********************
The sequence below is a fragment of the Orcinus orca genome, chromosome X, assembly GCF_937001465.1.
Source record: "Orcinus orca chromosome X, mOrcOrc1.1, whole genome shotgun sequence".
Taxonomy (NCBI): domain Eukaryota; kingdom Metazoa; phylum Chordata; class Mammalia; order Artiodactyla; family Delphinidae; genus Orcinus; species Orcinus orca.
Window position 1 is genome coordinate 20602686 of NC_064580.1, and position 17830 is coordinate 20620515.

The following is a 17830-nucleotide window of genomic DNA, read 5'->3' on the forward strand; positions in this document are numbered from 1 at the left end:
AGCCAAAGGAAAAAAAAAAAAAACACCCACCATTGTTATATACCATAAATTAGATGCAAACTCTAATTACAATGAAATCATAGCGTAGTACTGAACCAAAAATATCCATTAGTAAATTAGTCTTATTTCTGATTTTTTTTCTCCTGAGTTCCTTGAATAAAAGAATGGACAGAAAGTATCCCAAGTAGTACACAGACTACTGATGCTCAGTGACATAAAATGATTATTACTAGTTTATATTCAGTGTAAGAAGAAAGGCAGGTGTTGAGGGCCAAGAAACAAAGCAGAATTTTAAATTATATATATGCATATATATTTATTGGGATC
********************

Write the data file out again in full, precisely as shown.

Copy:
The sequence below is a fragment of the Orcinus orca genome, chromosome X, assembly GCF_937001465.1.
Source record: "Orcinus orca chromosome X, mOrcOrc1.1, whole genome shotgun sequence".
Taxonomy (NCBI): domain Eukaryota; kingdom Metazoa; phylum Chordata; class Mammalia; order Artiodactyla; family Delphinidae; genus Orcinus; species Orcinus orca.
Window position 1 is genome coordinate 20602686 of NC_064580.1, and position 17830 is coordinate 20620515.

The following is a 17830-nucleotide window of genomic DNA, read 5'->3' on the forward strand; positions in this document are numbered from 1 at the left end:
AGCCAAAGGAAAAAAAAAAAAAACACCCACCATTGTTATATACCATAAATTAGATGCAAACTCTAATTACAATGAAATCATAGCGTAGTACTGAACCAAAAATATCCATTAGTAAATTAGTCTTATTTCTGATTTTTTTTCTCCTGAGTTCCTTGAATAAAAGAATGGACAGAAAGTATCCCAAGTAGTACACAGACTACTGATGCTCAGTGACATAAAATGATTATTACTAGTTTATATTCAGTGTAAGAAGAAAGGCAGGTGTTGAGGGCCAAGAAACAAAGCAGAATTTTAAATTATATATATGCATATATATTTATTGGGATC